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The Fallen 1: The Fallen and Leviathan by…
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The Fallen 1: The Fallen and Leviathan

by Thomas E. Sniegoski

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This book contain the first two books in 'The Fallen' series. Eighteen year old Aaron starts hearing strange voices and is convinced he is on the brink of insanity when he can suddenly speak and understand multiple languages. When he brings his dog, Gabriel, back to life the dog is changed an Aaron can now understand and speak to him too.

A mysterious man begins following Aaron; one who knows about his past and his the changes taking place. Eventually he convinces Aaron that he is a Nephilim; the son of a mortal woman and an angel. As well as that, Aaron has been chosen for a special task: to redeem the Fallen. To achieve this he must battle the group of angels known as the Powers led by vengeful angel Verchiel, along with otherworldly creatures.

This book had the elements of a good book, but just didn't really pull it off for me. ( )
  boppisces | Mar 3, 2013 |
Aaron is 18 and his life changes forever. He begins to hear strange voices and thinks he is going to go insane but he finds out that he is in fact a Nephilim and he has been chosen to redeem the Fallen.

However some of the fallen don't want to be redeemed.

He has to learn to come to terms with his powers and his future and hopefully some day have a date with a cute Brazilian girl from his class.

The first story in this collection is The Fallen, where Aaron deals with the discovery and rescues his dog Gabriel from certain death (honestly I fell in love with Gabriel during the stories) and changes him. He also loses his foster family, that he loves, the parents to fire and his foster-brother to one of the angels. Aaron wants to rescue his foster-brother.

The second is Leviathan where during the road trip he finds a small town with a big secret that he has to deal with and in the course of that finds out things about himself and about the nature of the things he has to deal with. And incidentally addicting his companion, Camael to potato chips.

I like this series, the characters have an interesting depth and it feels realistic in the way they deal with emotions and issues. There are layers here and I'm looking forward to more of it. ( )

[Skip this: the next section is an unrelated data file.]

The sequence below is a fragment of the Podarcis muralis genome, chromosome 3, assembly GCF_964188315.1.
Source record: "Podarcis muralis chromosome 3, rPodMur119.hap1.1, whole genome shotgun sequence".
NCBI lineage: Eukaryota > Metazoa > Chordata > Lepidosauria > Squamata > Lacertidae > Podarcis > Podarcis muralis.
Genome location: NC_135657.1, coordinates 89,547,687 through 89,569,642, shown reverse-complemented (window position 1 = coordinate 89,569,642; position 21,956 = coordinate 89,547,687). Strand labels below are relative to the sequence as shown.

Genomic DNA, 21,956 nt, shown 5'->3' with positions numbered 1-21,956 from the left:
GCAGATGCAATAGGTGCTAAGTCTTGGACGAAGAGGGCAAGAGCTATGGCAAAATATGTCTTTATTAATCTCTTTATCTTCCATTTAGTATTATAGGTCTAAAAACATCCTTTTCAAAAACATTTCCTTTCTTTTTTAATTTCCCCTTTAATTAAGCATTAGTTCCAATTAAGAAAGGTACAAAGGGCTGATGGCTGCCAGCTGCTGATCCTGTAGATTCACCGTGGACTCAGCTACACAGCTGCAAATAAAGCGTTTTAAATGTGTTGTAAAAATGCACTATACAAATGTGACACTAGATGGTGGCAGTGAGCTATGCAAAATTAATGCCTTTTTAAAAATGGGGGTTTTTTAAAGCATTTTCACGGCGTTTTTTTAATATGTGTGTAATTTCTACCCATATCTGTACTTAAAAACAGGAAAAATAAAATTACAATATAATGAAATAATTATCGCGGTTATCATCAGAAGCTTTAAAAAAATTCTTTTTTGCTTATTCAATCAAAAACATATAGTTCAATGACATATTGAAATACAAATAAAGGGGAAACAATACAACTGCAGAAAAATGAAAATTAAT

wyvernfriend | Dec 13, 2012 |
This omnibus edition of the first two books in Sniegoski's series about fallen angels is both entertaining and thought-provoking. In The Fallen, we are introduced to Aaron, a lonely seventeen year old boy who doesn't feel like he belongs in the world, and in the sequel, Leviathan, we follow Aaron as he finds out more about his Nephilim heritage.

The Fallen

The first thing that stuck me about the book is Aaron: despite all the angst and woe-is-me stuff, he is a genuinely nice kid who is just trying to figure out his life. Unlike many of the other YA protagonists I read about, Aaron has his priorities straight and really doesn't want anything to do with the freaky-deaky angels that come into his life and disrupt its monotony. I felt for him, because in this aspect I would be exactly the same! It's also refreshing to read from a male perspective, especially one who has angelic powers.

Aaron's life is very realistic: he has loving parents and although he doesn't have many friends, it's clear that the people who take the time to get to know him really like him. I love that the author hasn't shied away from writing in Stevie, Aaron's foster-brother, as an autistic child, and I can tell that he will end up playing a vital role in the story. I also like Vilma, and although there was minimal romance between her and Aaron, I think there is a lot of potential between them that would be great to explore. It's obvious they both care for one another a lot.